US Federal Taxes Haven't Done Much For Wealth Redistribution

Mitt Romney

Photo: AP

To what extent do US federal taxes redistribute wealth? That’s a question that comes up because “redistribution” is a hot word in American politics at the moment.Republicans in recent days have been brandishing a newly released 1998 tape on which then-state Sen. Barack Obama of Illinois endorses the concept of government redistributing wealth from one group to another.

“I actually believe in redistribution, at least at a certain level, to make sure that everybody’s got a shot,” says Mr. Obama on the 14-year old recording.

Yes, the GOP is pushing this to counter that video of Mitt Romney saying that 47 per cent of Americans believe they are “victims” entitled to government aid. Yes, as our colleague Liz Marlantes notes, Mr. Romney supports some level of redistribution himself – unless he wants to end Medicare, Medicaid, Social Security, and other transfer programs, as well as progressive taxation.

Still, we thought we’d take a look at the tax system itself to see what level of redistribution it contains as a means of beginning to explore how this concept works in the American political system.

In July, the Congressional Budget Office released a study that looks at this issue pretty thoroughly up through 2009, the latest year for which comprehensive tax data are available.

According to CBO, in 2009 the lowest quintile (20 per cent) of US households accounted for 5.1 per cent of the collective before-tax income. The middle quintile had 14.7 per cent of before-tax earnings. For the top quintile, the figure was 50.8 per cent.

That’s right – the top 20 per cent of earners receive about 51 per cent of the cash that’s flowing into US households.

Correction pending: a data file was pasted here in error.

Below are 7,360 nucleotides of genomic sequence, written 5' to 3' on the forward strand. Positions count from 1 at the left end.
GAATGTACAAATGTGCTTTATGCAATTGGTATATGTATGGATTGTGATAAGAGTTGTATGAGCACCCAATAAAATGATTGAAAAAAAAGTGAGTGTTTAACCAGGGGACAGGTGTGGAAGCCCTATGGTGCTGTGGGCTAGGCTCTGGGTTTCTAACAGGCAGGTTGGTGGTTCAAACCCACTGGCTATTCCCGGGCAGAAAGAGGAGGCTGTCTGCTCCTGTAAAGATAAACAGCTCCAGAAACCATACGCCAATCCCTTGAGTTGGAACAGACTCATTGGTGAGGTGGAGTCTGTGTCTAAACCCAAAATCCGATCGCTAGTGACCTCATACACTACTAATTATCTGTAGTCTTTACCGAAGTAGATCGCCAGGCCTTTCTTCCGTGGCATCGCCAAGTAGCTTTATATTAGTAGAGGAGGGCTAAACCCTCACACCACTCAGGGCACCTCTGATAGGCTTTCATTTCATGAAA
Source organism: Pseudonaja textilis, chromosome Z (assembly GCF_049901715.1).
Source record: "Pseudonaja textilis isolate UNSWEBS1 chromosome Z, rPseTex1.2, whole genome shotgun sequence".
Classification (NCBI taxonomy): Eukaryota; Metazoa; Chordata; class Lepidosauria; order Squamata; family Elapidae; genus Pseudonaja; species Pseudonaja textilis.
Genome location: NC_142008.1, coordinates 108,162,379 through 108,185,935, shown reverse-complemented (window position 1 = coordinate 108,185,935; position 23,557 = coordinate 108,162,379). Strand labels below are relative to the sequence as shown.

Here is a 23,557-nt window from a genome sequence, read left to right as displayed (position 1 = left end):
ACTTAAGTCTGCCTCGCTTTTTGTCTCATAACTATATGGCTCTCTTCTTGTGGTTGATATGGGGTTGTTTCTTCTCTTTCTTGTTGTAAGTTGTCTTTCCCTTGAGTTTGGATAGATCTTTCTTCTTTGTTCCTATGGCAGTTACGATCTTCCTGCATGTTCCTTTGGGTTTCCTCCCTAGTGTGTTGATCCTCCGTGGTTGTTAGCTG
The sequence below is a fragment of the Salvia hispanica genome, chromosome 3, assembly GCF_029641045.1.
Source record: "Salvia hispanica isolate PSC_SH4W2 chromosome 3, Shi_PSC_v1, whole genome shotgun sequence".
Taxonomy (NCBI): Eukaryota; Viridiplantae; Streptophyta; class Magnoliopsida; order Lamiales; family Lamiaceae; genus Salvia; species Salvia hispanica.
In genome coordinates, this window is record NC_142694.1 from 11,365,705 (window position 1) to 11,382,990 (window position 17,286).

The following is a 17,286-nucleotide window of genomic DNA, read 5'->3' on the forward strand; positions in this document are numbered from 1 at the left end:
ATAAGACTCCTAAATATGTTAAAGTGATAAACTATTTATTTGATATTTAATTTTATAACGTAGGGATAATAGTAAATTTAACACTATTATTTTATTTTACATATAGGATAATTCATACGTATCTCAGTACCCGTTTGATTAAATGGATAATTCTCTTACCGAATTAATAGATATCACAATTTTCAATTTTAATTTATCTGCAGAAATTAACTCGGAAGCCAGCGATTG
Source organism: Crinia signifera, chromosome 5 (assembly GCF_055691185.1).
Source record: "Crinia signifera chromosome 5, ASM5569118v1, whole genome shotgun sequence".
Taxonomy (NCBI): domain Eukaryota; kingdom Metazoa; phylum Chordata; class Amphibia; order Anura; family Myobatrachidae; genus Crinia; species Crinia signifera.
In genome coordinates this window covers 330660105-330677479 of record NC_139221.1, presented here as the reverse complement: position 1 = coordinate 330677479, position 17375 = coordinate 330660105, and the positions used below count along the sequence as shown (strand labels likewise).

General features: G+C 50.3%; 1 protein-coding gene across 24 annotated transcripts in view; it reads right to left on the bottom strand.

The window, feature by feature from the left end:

Now let’s look at the share of total federal taxes these same groups paid out. The lowest quintile paid 0.3 per cent of this tax burden. The middle quintile paid 9.4 per cent. The top quintile paid 67.9 per cent, according to CBO.

As you see, the share of US taxes owed by the lowest and middle quintiles is less than their corresponding share of national income. For the top 20 per cent, the share of taxes is higher than their share of income.

This state of affairs is due to the fact that the US tax code is progressive. It taxes higher incomes at higher rates. Some of this money is then redistributed to lower-income households in the form of transfer payments: Social Security, Medicare, unemployment insurance payments, and so on.  

So how has this gap changed over the years? Well, it bounces around a bit due to tax code changes and the state of the national economy. Perhaps we should take a look at figures from 1998 – the year Obama mentioned the “r” word on the new tape.

In 1998, the lowest quintile of households earned 4.9 per cent of the nation’s income, and paid 1.4 per cent of the federal tax burden. The middle quintile earned 14.1 per cent of the cash, and paid 10.5 per cent of the federal taxes. The highest quintile got 52.1 per cent of the income and paid 64.1 per cent of the taxes.

We’ll save you some eyestrain here – the distribution is about the same.

“Differences between before- and after-tax inequality are little changed since the mid-1990s,” concluded CBO analysts Ed Harris and Frank Sammartino in an August presentation to a National Bureau of Economic Research conference.

In light of that, why is “redistribution” a controversial political word? Well, to oversimplify, many Democrats are focused on the rapid income gains of the very top earners – the 1 per cent – and the amount of money they’ve saved as a result of the Bush-era tax cuts. Some conservative Republicans argue that progressivity is wrong, and that a flat tax, in which every income is taxed at the same rate, would be a fairer way of administering the federal system.

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